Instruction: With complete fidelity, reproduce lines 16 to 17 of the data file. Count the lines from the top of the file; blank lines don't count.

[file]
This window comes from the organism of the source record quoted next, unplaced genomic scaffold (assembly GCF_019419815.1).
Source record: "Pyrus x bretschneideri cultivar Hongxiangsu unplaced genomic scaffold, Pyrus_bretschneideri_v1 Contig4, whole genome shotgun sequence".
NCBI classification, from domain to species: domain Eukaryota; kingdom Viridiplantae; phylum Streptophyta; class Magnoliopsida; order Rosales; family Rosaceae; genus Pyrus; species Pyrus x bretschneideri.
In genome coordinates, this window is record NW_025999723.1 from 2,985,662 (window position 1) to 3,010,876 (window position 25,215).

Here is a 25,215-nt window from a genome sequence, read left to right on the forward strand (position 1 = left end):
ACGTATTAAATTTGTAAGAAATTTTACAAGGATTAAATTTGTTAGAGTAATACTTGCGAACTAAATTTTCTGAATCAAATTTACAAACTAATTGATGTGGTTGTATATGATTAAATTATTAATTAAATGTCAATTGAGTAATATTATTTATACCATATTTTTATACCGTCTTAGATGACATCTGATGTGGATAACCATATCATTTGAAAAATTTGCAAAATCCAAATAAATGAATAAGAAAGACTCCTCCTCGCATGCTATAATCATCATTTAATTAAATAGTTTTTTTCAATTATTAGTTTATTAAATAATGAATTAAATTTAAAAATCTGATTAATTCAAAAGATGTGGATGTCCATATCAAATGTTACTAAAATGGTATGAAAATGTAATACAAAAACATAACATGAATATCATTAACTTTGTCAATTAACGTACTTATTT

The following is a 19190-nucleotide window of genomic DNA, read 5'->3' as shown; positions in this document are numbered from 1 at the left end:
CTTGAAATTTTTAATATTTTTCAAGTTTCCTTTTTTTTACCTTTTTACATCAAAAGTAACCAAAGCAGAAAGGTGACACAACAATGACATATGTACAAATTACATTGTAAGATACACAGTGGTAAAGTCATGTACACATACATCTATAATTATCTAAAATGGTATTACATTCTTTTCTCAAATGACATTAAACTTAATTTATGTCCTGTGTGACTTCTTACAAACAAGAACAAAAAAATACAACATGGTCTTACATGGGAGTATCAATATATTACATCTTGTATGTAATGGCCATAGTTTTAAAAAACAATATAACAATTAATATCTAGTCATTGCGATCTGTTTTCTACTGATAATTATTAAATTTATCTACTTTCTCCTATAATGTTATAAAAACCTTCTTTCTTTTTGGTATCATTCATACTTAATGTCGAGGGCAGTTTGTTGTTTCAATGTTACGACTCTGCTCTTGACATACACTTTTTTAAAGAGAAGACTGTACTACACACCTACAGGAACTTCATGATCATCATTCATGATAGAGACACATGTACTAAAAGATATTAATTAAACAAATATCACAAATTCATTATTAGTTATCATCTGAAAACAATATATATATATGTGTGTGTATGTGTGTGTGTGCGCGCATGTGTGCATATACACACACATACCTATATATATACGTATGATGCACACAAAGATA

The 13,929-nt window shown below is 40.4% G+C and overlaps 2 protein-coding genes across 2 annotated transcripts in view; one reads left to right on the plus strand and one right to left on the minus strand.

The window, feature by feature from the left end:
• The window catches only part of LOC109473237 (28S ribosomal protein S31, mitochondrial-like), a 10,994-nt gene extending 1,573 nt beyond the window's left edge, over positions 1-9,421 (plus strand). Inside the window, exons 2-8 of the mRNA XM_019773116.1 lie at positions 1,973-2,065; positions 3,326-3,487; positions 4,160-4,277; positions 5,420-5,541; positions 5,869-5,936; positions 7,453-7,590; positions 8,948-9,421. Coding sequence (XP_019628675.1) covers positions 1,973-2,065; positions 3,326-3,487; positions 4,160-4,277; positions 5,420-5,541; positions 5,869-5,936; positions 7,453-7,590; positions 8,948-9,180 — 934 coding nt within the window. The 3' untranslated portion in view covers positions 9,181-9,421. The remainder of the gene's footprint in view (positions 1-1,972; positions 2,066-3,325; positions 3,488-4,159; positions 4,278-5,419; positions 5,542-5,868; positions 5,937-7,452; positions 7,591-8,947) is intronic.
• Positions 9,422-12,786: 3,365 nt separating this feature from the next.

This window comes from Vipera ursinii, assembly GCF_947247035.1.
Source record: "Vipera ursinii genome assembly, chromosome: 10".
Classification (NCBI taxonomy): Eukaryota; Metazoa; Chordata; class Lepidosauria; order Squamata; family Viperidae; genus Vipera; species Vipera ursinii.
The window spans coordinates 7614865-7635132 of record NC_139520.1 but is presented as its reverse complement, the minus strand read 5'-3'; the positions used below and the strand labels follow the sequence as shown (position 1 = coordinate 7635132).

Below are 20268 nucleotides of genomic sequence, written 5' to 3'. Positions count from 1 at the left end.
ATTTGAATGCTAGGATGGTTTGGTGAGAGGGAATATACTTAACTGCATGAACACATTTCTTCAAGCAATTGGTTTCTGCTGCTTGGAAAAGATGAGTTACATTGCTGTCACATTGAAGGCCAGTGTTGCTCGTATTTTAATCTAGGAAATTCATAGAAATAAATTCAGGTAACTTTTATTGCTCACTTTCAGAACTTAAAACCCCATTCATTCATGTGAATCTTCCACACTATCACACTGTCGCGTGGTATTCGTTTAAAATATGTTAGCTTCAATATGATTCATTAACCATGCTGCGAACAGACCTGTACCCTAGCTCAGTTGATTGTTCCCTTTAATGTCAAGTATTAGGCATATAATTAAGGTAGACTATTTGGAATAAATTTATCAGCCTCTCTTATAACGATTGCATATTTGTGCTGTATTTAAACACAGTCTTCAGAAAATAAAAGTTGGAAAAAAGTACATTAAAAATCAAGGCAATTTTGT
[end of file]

The window spans coordinates 7614865-7635132 of record NC_139520.1 but is presented as its reverse complement, the minus strand read 5'-3'; the positions used below and the strand labels follow the sequence as shown (position 1 = coordinate 7635132).

Below are 20268 nucleotides of genomic sequence, written 5' to 3'. Positions count from 1 at the left end.